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The phrase "pass by reference" is used by C and C++ developers alike but they appear to be used to mean different things. What exactly is the difference between this equivocal phrase in each language?

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Despite there being some similar questions and answers, I was surprised to not find an answer that actually covers this (in particular, an in-depth discussion of the differences between C and C++). It is a common misunderstanding, especially for the many people who, for some reason, learnt C and C++ simultaneously or who transferred from one to the other. I think many problems for novice C and C++ programmers stem from the confusion between what exactly is happening in each language. – Joseph Mansfield Nov 30 '12 at 22:30
Did you ever read the most upvoted answer to Pass by Reference / Value in C++? – Jesse Good Nov 30 '12 at 22:36
@JesseGood I did, but I'm trying to target the differences between the two languages and when one should use the phrases in the two contexts. I felt like my question was reasonably different, although the answer contains some duplicate content. – Joseph Mansfield Nov 30 '12 at 22:39
@stfrabbit: Note how the linked answer makes a distinction between bound temporaries, which is a little different from your answer. – Jesse Good Nov 30 '12 at 22:52
up vote 32 down vote accepted

There are questions that already deal with the difference between passing by reference and passing by value. In essence, passing an argument by value to a function means that the function will have its own copy of the argument - its value is copied. Modifying that copy will not modify the original object. However, when passing by reference, the parameter inside the function refers to the same object that was passed in - any changes inside the function will be seen outside.

Unfortunately, there are two ways in which the phrases "pass by value" and "pass by reference" are used which can cause confusion. I believe this is partly why pointers and references can be difficult for new C++ programmers to adopt, especially when they've come from a background in C.


In C, everything is passed by value in the technical sense. That is, whatever you give as an argument to a function, it will be copied into that function. For example, calling a function void foo(int) with foo(x) copies the value of x as the parameter of foo. This can be seen in a simple example:

void foo(int param) { param++; }

int main()
  int x = 5;
  printf("%d\n",x); // x == 5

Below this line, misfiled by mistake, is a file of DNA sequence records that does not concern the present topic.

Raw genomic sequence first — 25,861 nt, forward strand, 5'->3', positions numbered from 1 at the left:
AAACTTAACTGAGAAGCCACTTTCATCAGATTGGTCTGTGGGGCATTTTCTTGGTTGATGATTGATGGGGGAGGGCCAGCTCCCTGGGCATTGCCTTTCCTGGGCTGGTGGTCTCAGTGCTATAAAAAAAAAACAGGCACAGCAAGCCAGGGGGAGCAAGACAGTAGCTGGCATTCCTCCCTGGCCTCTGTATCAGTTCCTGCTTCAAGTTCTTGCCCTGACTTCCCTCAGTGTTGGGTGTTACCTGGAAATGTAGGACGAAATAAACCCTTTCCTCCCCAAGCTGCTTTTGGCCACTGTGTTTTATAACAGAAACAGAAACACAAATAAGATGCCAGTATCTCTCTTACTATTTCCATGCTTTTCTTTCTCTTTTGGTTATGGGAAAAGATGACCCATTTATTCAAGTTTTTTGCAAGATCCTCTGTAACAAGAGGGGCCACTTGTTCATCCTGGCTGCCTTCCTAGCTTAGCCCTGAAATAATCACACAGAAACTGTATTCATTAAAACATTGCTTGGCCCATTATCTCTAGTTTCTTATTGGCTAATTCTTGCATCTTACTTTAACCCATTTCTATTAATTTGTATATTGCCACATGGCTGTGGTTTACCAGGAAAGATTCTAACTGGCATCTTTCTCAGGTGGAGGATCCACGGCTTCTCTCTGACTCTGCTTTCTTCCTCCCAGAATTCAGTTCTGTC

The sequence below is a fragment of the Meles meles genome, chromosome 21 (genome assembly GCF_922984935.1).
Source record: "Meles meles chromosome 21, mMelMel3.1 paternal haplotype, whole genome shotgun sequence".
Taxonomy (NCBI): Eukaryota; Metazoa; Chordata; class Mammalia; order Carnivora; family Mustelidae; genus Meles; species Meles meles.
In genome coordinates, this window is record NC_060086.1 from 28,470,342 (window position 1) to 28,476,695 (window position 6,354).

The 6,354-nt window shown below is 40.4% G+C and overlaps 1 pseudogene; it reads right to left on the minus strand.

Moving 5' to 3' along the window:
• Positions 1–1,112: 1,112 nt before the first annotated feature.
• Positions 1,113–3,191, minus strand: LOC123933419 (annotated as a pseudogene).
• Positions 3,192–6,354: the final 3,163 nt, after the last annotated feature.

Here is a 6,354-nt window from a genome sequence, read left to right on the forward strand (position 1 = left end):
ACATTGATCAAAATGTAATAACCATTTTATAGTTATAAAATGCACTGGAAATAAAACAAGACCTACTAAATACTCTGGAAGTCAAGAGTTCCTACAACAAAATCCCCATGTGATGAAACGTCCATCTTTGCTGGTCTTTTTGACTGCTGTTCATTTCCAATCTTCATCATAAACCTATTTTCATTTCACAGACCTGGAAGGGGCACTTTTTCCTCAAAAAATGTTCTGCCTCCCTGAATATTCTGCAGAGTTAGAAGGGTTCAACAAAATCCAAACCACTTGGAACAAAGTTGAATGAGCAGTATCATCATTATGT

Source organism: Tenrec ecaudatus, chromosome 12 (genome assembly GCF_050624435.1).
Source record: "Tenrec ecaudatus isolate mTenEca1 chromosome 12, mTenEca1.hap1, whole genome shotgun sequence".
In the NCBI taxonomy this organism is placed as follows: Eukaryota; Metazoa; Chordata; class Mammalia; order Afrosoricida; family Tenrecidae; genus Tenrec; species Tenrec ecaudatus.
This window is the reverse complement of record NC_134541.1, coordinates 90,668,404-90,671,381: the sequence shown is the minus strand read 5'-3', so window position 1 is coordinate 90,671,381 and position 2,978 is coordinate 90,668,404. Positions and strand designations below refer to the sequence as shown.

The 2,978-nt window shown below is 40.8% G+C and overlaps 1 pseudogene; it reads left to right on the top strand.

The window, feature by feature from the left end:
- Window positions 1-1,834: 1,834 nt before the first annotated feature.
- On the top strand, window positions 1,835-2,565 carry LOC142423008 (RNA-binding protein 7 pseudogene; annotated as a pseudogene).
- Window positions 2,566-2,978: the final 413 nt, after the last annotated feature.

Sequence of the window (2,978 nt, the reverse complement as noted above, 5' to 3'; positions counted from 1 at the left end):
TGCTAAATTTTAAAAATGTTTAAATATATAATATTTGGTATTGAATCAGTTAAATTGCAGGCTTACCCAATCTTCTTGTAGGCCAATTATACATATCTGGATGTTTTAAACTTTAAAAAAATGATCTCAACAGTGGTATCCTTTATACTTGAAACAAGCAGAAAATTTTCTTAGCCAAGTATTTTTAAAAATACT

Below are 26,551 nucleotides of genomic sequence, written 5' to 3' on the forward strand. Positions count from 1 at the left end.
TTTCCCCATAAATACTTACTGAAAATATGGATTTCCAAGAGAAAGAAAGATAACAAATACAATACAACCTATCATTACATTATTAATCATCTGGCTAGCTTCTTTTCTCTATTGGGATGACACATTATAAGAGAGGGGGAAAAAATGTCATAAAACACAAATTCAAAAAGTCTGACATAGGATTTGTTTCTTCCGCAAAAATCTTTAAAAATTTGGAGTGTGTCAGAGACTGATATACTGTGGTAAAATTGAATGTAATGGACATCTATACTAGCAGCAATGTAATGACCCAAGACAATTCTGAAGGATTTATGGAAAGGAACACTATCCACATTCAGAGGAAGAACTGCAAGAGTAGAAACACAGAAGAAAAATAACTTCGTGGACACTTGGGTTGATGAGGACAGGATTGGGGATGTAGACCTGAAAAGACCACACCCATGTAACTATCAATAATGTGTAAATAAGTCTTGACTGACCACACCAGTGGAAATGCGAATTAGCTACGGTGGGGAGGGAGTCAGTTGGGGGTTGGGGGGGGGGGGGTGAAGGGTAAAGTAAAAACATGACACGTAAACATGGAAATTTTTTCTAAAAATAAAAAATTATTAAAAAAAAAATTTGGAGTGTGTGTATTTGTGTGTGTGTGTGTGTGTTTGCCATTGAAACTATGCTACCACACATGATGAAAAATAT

The value of x is copied into foo and that copy is incremented. The x in main continues to have its original value.

As I'm sure you're aware, objects can be of pointer type. For example, int* p defines p as a pointer to an int. It is important to note that the following code introduces two objects:

int x = 5;
int* p = &x;

The first is of type int and has the value 5. The second is of type int* and its value is the address of the first object.

When passing a pointer to a function, you are still passing it by value. The address it contains is copied into the function. Modifying that pointer inside the function will not change the pointer outside the function - however, modifying the object it points to will change the object outside the function. But why?

As two pointers that have the same value always point at the same object (they contain the same address), the object that is being pointed to may be accessed and modified through both. This gives the semantics of having passed the pointed to object by reference, although no references ever actually existed - there simply are no references in C. Take a look at the changed example:

void foo(int* param) { (*param)++; }

int main()
  int x = 5;
  printf("%d\n",x); // x == 6

We can say when passing the int* into a function, that the int it points to was "passed by reference" but in truth the int was never actually passed anywhere at all - only the pointer was copied into the function. This gives us the colloquial1 meaning of "pass by value" and "pass by reference".

The usage of this terminology is backed up by terms within the standard. When you have a pointer type, the type that it is pointing to is known as its referenced type. That is, the referenced type of int* is int.

A pointer type may be derived from a function type, an object type, or an incomplete type, called the referenced type.

While the unary * operator (as in *p) is known as indirection in the standard, it is commonly also known as dereferencing a pointer. This further promotes the notion of "passing by reference" in C.